(4) “The fruit of the Spirit is love, joy, peace, patience, kindness, generosity, faithfulness, gentleness, and self-control” (Galatians 5:22-23).


Too Many Gods: Jill Carattini does it again

Constance, you all know I am a bit partial to the devotional writings of Jill Carattini.  She is bright, thoughtful, technically very good, and she has a heart that is living and courageous.  She inspires me, because she is not afraid to let questions about God be unanswerable…and she also approaches a side of God that I am familiar with, the side of drawing near cus God is love…first, last, and always, and that all things here in this earth have a different meaning and application which we will one day be let into from That perspective…

…and we shall Laugh on That Day.

So this morning, Jill confronts the multiplicity of gods, of questions, of troubling insanities and absurdities abounding…and rather than seeking to tie them up neatly into a lil box with a cute bow, she just lets them hang there.

If you can…read thru her post, and let it soak your heart.  Really try not to let your knee get hit by any hammers and kick out with its own mind before you even realize it has…really try to just be still and surrounded by clouds…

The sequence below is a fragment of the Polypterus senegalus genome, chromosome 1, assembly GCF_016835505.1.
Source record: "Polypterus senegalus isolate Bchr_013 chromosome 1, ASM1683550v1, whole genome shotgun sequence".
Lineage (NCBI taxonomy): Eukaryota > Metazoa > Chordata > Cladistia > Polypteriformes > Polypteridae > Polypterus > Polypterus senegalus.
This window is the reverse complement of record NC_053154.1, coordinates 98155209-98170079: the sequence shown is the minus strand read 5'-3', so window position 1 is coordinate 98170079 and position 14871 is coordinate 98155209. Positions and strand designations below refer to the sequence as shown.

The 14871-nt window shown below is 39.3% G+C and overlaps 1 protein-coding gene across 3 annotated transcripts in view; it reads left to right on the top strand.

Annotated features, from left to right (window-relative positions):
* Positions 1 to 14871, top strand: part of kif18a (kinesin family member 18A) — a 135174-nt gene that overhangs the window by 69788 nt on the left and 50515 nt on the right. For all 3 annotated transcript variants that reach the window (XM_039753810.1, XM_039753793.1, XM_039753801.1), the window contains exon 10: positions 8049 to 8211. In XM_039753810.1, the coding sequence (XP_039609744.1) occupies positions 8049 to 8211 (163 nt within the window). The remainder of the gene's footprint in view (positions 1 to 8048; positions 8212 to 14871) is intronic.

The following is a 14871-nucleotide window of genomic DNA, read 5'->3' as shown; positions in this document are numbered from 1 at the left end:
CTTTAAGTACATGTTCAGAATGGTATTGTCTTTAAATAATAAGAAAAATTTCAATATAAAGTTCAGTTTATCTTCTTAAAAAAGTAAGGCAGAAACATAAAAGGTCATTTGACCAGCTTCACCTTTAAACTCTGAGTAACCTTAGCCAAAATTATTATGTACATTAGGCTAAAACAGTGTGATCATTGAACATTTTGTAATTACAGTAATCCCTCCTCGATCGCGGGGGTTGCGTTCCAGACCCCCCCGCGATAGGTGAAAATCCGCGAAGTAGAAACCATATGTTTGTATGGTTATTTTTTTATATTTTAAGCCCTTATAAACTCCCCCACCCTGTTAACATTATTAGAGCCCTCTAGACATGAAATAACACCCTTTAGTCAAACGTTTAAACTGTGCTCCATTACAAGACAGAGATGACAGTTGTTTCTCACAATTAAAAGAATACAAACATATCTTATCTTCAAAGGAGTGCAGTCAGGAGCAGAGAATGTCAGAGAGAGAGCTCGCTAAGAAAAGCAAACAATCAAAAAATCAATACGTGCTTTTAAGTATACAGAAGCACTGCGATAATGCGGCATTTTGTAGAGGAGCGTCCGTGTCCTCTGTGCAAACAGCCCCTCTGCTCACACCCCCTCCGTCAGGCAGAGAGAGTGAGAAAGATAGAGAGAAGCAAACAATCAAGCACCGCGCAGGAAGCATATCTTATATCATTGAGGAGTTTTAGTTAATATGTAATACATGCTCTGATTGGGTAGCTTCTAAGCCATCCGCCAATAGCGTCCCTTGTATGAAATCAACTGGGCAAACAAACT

…because sometimes we can only get our bearings when we get still when everything else is moving.

In Much Love, and thankfulness for Jill Carattini,
Charissa Grace



Too Many Gods

“I am a former Christian minister who is now an agnostic—not an atheist, not a theist, not a sceptic, and certainly not indifferent.(1) So begins the story of Charles Templeton, one time rousing evangelist, friend and counterpart of Billy Graham, turned renounced believer, professed agnostic. He is quick to clarify the meaning of such a title. “The agnostic does not say, as is commonly believed, ‘I do not know whether or not there is a God.’ He says, ‘I cannot know… He asserts that a combination of historic circumstances has made Christianity the dominant religion of the Western world but that it is not unique, there being a host of other religions and a variety of other deities worshipped or revered by millions of men and women in various parts of the world.”(2)

In his final book, Farewell to God, Templeton describes the unraveling of more than twenty years of ministry and a faith that was steadily besieged by doubt. His objections range from scathing frustrations with biblical stories to pained confusions with the ways of the world and the God who supposedly cares for it. One question in particular remained with me throughout the book: “If God is a loving Father, why does he so seldom answer his needy children’s prayers?” he asks.

The question isn’t new to me, and like Templeton, I can rattle off an explanation based on a scriptures I know by heart. But the picture that comes to life within this question is far more personal than any routine answer would satisfy. Many wrestle through this question similar to the way we had to wrestle with the presence and absence of our own parents.